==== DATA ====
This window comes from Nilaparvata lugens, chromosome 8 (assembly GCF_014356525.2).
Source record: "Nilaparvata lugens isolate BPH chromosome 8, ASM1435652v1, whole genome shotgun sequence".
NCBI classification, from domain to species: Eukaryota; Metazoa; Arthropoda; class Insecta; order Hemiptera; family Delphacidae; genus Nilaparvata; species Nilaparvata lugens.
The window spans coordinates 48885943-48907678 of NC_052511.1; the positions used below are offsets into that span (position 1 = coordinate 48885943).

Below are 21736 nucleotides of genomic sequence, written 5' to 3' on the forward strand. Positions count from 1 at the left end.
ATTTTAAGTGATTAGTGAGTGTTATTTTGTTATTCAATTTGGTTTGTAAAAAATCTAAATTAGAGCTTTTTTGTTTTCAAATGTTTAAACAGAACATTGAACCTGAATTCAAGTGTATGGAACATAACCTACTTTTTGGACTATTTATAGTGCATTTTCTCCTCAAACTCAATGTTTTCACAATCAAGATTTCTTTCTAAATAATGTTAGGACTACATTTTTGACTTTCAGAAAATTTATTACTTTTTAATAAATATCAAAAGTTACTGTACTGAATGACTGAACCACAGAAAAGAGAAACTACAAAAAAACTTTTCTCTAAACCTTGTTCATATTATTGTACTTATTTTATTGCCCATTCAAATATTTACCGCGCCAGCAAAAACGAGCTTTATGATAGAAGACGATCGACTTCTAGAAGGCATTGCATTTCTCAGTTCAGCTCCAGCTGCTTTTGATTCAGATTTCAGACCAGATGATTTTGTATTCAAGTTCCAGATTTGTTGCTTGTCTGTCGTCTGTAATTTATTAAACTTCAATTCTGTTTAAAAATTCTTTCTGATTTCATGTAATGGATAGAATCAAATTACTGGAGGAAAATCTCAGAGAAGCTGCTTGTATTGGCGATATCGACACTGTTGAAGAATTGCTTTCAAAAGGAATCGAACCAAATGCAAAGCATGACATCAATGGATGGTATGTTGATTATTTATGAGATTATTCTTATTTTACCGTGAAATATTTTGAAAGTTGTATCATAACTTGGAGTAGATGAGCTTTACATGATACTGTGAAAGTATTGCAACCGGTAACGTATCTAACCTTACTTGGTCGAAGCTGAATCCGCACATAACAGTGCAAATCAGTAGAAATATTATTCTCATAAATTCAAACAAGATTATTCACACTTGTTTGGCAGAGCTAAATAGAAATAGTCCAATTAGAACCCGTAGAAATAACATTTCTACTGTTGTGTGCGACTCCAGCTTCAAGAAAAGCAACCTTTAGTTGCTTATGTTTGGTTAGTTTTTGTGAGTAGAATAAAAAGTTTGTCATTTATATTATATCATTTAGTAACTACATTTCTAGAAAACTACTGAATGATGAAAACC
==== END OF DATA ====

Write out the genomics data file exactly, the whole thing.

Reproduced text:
This window comes from Nilaparvata lugens, chromosome 8 (assembly GCF_014356525.2).
Source record: "Nilaparvata lugens isolate BPH chromosome 8, ASM1435652v1, whole genome shotgun sequence".
NCBI classification, from domain to species: Eukaryota; Metazoa; Arthropoda; class Insecta; order Hemiptera; family Delphacidae; genus Nilaparvata; species Nilaparvata lugens.
The window spans coordinates 48885943-48907678 of NC_052511.1; the positions used below are offsets into that span (position 1 = coordinate 48885943).

Below are 21736 nucleotides of genomic sequence, written 5' to 3' on the forward strand. Positions count from 1 at the left end.
ATTTTAAGTGATTAGTGAGTGTTATTTTGTTATTCAATTTGGTTTGTAAAAAATCTAAATTAGAGCTTTTTTGTTTTCAAATGTTTAAACAGAACATTGAACCTGAATTCAAGTGTATGGAACATAACCTACTTTTTGGACTATTTATAGTGCATTTTCTCCTCAAACTCAATGTTTTCACAATCAAGATTTCTTTCTAAATAATGTTAGGACTACATTTTTGACTTTCAGAAAATTTATTACTTTTTAATAAATATCAAAAGTTACTGTACTGAATGACTGAACCACAGAAAAGAGAAACTACAAAAAAACTTTTCTCTAAACCTTGTTCATATTATTGTACTTATTTTATTGCCCATTCAAATATTTACCGCGCCAGCAAAAACGAGCTTTATGATAGAAGACGATCGACTTCTAGAAGGCATTGCATTTCTCAGTTCAGCTCCAGCTGCTTTTGATTCAGATTTCAGACCAGATGATTTTGTATTCAAGTTCCAGATTTGTTGCTTGTCTGTCGTCTGTAATTTATTAAACTTCAATTCTGTTTAAAAATTCTTTCTGATTTCATGTAATGGATAGAATCAAATTACTGGAGGAAAATCTCAGAGAAGCTGCTTGTATTGGCGATATCGACACTGTTGAAGAATTGCTTTCAAAAGGAATCGAACCAAATGCAAAGCATGACATCAATGGATGGTATGTTGATTATTTATGAGATTATTCTTATTTTACCGTGAAATATTTTGAAAGTTGTATCATAACTTGGAGTAGATGAGCTTTACATGATACTGTGAAAGTATTGCAACCGGTAACGTATCTAACCTTACTTGGTCGAAGCTGAATCCGCACATAACAGTGCAAATCAGTAGAAATATTATTCTCATAAATTCAAACAAGATTATTCACACTTGTTTGGCAGAGCTAAATAGAAATAGTCCAATTAGAACCCGTAGAAATAACATTTCTACTGTTGTGTGCGACTCCAGCTTCAAGAAAAGCAACCTTTAGTTGCTTATGTTTGGTTAGTTTTTGTGAGTAGAATAAAAAGTTTGTCATTTATATTATATCATTTAGTAACTACATTTCTAGAAAACTACTGAATGATGAAAACC